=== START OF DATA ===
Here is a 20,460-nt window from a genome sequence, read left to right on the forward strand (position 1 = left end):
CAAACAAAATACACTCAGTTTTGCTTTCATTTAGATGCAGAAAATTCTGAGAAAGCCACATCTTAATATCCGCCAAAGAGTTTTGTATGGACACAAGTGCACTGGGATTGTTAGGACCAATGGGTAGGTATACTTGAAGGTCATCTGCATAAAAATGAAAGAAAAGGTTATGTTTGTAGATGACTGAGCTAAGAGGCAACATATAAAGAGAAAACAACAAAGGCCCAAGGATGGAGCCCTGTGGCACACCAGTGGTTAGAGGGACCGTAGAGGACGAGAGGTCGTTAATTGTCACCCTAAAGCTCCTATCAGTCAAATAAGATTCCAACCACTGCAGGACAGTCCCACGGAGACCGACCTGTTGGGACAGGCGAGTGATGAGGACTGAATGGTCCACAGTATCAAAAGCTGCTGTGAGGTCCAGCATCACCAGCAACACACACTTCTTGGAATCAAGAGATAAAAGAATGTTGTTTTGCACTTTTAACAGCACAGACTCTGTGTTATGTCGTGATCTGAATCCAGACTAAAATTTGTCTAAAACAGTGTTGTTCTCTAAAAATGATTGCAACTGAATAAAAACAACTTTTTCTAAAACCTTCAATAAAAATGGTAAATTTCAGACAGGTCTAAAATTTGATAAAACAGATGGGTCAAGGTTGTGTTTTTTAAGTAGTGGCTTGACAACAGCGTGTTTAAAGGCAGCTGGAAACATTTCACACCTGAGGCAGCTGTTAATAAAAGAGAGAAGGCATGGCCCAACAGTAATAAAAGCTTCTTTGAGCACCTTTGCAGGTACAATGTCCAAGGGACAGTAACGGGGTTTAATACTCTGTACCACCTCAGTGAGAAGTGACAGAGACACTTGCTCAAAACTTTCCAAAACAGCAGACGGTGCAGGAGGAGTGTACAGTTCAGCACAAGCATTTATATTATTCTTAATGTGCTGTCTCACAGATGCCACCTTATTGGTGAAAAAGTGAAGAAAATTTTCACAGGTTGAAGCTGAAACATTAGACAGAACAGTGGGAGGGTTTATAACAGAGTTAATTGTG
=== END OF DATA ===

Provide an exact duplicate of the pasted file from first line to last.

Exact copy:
Here is a 20,460-nt window from a genome sequence, read left to right on the forward strand (position 1 = left end):
CAAACAAAATACACTCAGTTTTGCTTTCATTTAGATGCAGAAAATTCTGAGAAAGCCACATCTTAATATCCGCCAAAGAGTTTTGTATGGACACAAGTGCACTGGGATTGTTAGGACCAATGGGTAGGTATACTTGAAGGTCATCTGCATAAAAATGAAAGAAAAGGTTATGTTTGTAGATGACTGAGCTAAGAGGCAACATATAAAGAGAAAACAACAAAGGCCCAAGGATGGAGCCCTGTGGCACACCAGTGGTTAGAGGGACCGTAGAGGACGAGAGGTCGTTAATTGTCACCCTAAAGCTCCTATCAGTCAAATAAGATTCCAACCACTGCAGGACAGTCCCACGGAGACCGACCTGTTGGGACAGGCGAGTGATGAGGACTGAATGGTCCACAGTATCAAAAGCTGCTGTGAGGTCCAGCATCACCAGCAACACACACTTCTTGGAATCAAGAGATAAAAGAATGTTGTTTTGCACTTTTAACAGCACAGACTCTGTGTTATGTCGTGATCTGAATCCAGACTAAAATTTGTCTAAAACAGTGTTGTTCTCTAAAAATGATTGCAACTGAATAAAAACAACTTTTTCTAAAACCTTCAATAAAAATGGTAAATTTCAGACAGGTCTAAAATTTGATAAAACAGATGGGTCAAGGTTGTGTTTTTTAAGTAGTGGCTTGACAACAGCGTGTTTAAAGGCAGCTGGAAACATTTCACACCTGAGGCAGCTGTTAATAAAAGAGAGAAGGCATGGCCCAACAGTAATAAAAGCTTCTTTGAGCACCTTTGCAGGTACAATGTCCAAGGGACAGTAACGGGGTTTAATACTCTGTACCACCTCAGTGAGAAGTGACAGAGACACTTGCTCAAAACTTTCCAAAACAGCAGACGGTGCAGGAGGAGTGTACAGTTCAGCACAAGCATTTATATTATTCTTAATGTGCTGTCTCACAGATGCCACCTTATTGGTGAAAAAGTGAAGAAAATTTTCACAGGTTGAAGCTGAAACATTAGACAGAACAGTGGGAGGGTTTATAACAGAGTTAATTGTG